Wednesday, January 22, 2014

Poetics of "Dangerous Innocence," Poetics of Architecture - Lynn Xu and Joshua Edwards

We were privileged to have Lynn Xu and Joshua Edwards do a reading last week as part of the MAE poetry series. At the end of the performance, someone in the audience commented that it was refreshing to hear a couple read and perform their work together. And, truly, it was. Edwards shared poems he’d written for Xu (one of them titled “Romance”). The kind of artistic partnership which Xu and Edwards have is striking. They were introduced as a team currently writing a sort of poetics of architecture, where poetry and life are inextricably intertwined, dependently caused, and eventually literalized as an actual house. They’re working with architect Allen Warren to build a house in Marfa, Texas—a house constructed from the materials of poetry. The book of poems they're working on will, it seems, serve as the architect's guidelines.

Xu and Edwards’ collaboration is obvious on some level: they write poems about or for each other; both play important roles at Canarium Books; and they’ve been working on a book of poems (mentioned above) which will be published soon. Xu and Edwards’ work isn’t terribly similar, or at least it didn’t seem immediately similar to me, but they seemed to share a common element of translation—Xu moves between English and Mandarin, while Edwards seemed to move between limits, lines, and a limitless, even abstracted space.

It’s not as though Xu’s work dealt primarily with linguistic concerns, however. She is known for poems which have a surreal element to them, a kind of “dangerous innocence,” playfulness, and a childlike logic. Some poems were English; some poems traded off between English and Mandarin Chinese, but many of them, particularly her series titled “Earth Light,” felt like lullabies or fairy tales, and not just because ghosts and Macbeth’s witches were “in” the poems. The sounds and rhythm of Xu’s work seemed to me more otherworldly than her poems’ content, and “language” seemed to be beside the point.

She mentioned that her bilingual poetry is translated very loosely (these are poems where one line in English is followed by the “same” line in Mandarin Chinese). In this performance, the question of “what happens to ‘meaning’ in translation” seemed to be the least of her concerns. Musicality marked her bilingual poetry, and urged the audience to listen primarily to sound rather than dig for meaning. It takes practice—an intellectual and even physical attentiveness—to hear poetry first and understand second. When Xu read, I heard English dissolve into ‘sh’s’ and round vowels: a lullaby indeed. Xu said that for her, sound and meaning have equal footing. While working in Shanghai recently, she found that even in her thoughts, no translation occurred. She simply wasn’t conscious of translating from Mandarin to English or vice versa. In this performance, I was a listener for whom meaning was primarily available via English; when she read her lines written in Mandarin, sound was literally detached from meaning. We were freed from the despotic instinct to hear meaning first, and sound second. It’s not that we in the audience weren’t challenged, though: the content we English-speakers could understand wasn’t exactly “safe.”

In Edwards’ reading, the experience was different—the poems he read in this performance didn’t have a bilingual aspect, unless we broaden our definition of bilingual. There was certainly an element of translation to his work--translation between "empty" space and constructed geometries.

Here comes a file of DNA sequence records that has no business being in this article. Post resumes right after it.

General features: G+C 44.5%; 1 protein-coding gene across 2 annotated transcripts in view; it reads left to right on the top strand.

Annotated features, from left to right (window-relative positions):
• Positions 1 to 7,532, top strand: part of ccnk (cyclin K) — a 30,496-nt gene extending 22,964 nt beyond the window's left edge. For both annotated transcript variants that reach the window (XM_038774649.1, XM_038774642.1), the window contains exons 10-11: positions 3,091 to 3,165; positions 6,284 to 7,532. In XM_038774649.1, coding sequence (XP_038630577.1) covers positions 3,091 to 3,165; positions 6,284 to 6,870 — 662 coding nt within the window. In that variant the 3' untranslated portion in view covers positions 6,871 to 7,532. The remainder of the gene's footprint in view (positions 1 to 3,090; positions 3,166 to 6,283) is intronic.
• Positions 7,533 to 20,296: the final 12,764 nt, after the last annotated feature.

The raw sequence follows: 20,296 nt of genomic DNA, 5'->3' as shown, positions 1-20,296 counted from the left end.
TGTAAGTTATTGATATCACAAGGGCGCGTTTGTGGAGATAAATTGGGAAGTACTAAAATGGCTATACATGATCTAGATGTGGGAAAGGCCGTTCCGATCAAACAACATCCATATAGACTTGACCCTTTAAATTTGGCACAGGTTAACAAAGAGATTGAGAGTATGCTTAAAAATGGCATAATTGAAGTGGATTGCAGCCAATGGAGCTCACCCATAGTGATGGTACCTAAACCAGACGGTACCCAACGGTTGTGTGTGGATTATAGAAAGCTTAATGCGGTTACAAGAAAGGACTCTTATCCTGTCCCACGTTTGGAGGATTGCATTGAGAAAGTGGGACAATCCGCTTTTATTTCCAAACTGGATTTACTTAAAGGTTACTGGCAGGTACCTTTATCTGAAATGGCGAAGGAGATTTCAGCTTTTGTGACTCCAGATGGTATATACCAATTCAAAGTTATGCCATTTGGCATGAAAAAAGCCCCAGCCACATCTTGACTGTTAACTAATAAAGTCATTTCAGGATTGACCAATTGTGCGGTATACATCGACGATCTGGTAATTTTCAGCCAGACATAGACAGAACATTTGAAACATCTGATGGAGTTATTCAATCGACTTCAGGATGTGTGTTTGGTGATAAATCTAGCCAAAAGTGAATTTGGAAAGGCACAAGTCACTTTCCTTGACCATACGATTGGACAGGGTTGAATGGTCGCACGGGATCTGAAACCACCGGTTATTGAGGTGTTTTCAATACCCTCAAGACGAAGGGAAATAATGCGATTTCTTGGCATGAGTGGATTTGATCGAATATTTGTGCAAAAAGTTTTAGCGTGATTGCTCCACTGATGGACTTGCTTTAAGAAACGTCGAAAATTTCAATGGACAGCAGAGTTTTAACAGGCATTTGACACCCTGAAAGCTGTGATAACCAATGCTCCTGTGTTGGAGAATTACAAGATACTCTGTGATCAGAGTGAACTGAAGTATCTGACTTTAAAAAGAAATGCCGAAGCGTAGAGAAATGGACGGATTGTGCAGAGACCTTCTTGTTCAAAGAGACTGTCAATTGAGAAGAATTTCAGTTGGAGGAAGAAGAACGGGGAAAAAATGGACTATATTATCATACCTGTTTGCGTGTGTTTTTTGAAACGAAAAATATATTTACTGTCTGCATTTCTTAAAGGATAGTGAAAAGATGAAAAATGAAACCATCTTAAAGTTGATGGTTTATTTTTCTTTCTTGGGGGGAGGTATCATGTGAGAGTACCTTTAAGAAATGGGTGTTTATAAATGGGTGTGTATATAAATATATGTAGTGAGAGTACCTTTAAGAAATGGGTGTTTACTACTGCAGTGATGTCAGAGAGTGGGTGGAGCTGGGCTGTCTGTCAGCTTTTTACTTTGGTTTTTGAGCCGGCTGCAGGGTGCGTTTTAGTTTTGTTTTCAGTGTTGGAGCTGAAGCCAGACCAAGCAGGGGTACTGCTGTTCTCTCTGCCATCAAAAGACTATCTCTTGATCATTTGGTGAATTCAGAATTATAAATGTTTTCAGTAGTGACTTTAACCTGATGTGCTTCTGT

He read from his 2013 collection Imperial Nostalgias (Ugly Duckling Press), and despite the familiarity of rhyme here and there, it was difficult to keep up—every word seemed to take us in a million possible directions, or beg us to consider a series of ideas. Questions of being and existence were packed into words only a few syllables long that tripped over each other in every line. Absolute wells of meaning arose one after another. But although questions of being and ways of knowing created a number of ripples in the performance, a language of geometry kind of became the compass for navigating the ambitious span of Edwards’ reading. One of the lines from his piece “The Sixth Lamp” went something like this: “On the edge of the forest is a map of your country—a place you will never return to.” His work was filled with angles, shapes, lines, concrete images that, like the above quote, seemed to provide instructions or directions.

I don’t have a profound statement to close out this post, no pretty bow that gives the sense of a conclusion, but I'd wager the lack of such a conclusion is truer to the poetics of Xu and Edwards. Xu after all said she likes that her work allows "an abyss between readability and non-readability." Maybe this will serve: I can’t wait to see the house they eventually construct in Marfa. Hopefully, pictures will be available somewhere online or, better, in print.

Lynn Xu was born in Shanghai. She's the author of Debts & Lessons (Omnidawn, 2013) and a chapbook, June (Corollary Press, 2006). Her poems have also appeared in 6x6, 1913, Best American Poetry, Boston Review, Critical Quarterly, and elsewhere. She's currently a PhD candidate in Comparative Literature at UC-Berkeley and co-edits Canarium Books.

Joshua Edwards directs and co-edits Canarium Books. He's the author of two collections of poetry, Imperial Nostalgias (Ugly Duckling Press, 2013) and Campeche (Noemi Press, 2011), and a photography collection, Photographs Taken at One-Hour Intervals During a Walk from Galveston Island to the West Texas Town of Marfa (Edition Solitude, 2014). His third book of poetry, Architecture for Travelers is forthcoming from Edition Solitude in November 2014.

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